Re[2]: Reading a draft "for cont...

Subject: Re[2]: Reading a draft "for cont...
From: Vince Putman <PUTMV -at- MAIL -dot- SYNTRON -dot- COM>
Date: Fri, 10 Feb 1995 14:33:25 CST

To: RSMH, (Name unknown)

You got the point but perhaps not the objective. We sometimes need to
be "confrontational and divisive" for a worthy cause. In a perfect
world, people, as you say "should try to find a way to work together,
while respecting each others area of expertise."

In our real world we often do not respect each other but you are
right, we "should try to find a way to ..." Amen. However, the
objective is to get the cotton-picken job done, and the objective of
this thread is to better understand what interferes with the process.

Your point about rushing a draft out for review so some kind of manual
can be sent with the product is well taken. It is the real world of
TechWriters. Many companies hire Writers who never understand any
process nor the subject they are expected to write about. They also
call themselves TechWriters, and the job does not get done, but they
create a reputation for all of us. Right?


Vince Putman | Avoid polishing the fire truck
putmv -at- mail -dot- syntron -dot- com | while the building burns down!
713-647-7139 Houston, TX | Aka, Eschew Gratuitous Obfuscation



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Subject: Re: Reading a draft "for cont...
Author: RSMH -at- AOL -dot- COM at INTERNET_MAIL
Date: 2/10/95 11:50 AM



I've been following this thread regarding developer reviews, and I think most
people are missing the point.

When I pass a draft to the development team, the manual is often in progress.
I am ofen under pressure to get a draft together, so it can go out for Beta,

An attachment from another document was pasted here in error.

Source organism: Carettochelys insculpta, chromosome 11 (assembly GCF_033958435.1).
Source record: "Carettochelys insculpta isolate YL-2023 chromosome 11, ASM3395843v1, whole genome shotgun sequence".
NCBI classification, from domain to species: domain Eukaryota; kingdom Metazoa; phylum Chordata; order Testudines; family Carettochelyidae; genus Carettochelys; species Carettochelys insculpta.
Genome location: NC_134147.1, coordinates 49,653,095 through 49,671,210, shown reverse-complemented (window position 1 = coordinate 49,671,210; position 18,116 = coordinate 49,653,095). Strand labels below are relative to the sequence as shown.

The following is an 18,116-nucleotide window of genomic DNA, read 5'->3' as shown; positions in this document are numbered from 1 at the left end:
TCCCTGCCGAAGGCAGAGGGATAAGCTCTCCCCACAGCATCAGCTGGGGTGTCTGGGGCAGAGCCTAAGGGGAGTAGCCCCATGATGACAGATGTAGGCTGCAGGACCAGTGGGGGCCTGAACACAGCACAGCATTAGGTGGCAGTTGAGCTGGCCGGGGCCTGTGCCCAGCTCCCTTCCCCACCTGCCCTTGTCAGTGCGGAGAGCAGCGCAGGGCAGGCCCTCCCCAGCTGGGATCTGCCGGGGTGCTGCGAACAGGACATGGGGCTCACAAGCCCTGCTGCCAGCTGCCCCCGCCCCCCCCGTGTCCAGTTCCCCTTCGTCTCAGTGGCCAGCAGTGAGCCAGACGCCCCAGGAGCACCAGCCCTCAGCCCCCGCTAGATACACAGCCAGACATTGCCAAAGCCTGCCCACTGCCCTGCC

or because the marketing people feel that the product has to go out quickly.
Consequently, I end up rushing a draft to the technical experts so they can
be certain I understand the underlying technical aspects of the product.
While I don't begrudge them the right to review the manual for other areas, I
feel that this is my job, and I will pick up those kinds of errors in future
iterations. In the interest of time and division of labor, I am asking them
to review for content, and let the writers worry about making it neat and
tidy.

As far as technical writers commenting on the interface or how the software
works, I often make these contributions, and I don't see it as stepping on
developer's territory. Many times the development people just don't put
themselves in the place of the average user. As a technical writer, I see
that as part of my job. In the process of communicating the procedures to
the user, certain things just pop out at me, and I compile these
suggestions and send them to the developer. As one writer suggested, it's
the responsible thing to do.

I honestly think this entire discussion is getting much too confrontational
and divisive. Developers and documentation people have to work hand in
glove, and should try to find a way to work together, while respecting each
others area of expertise.


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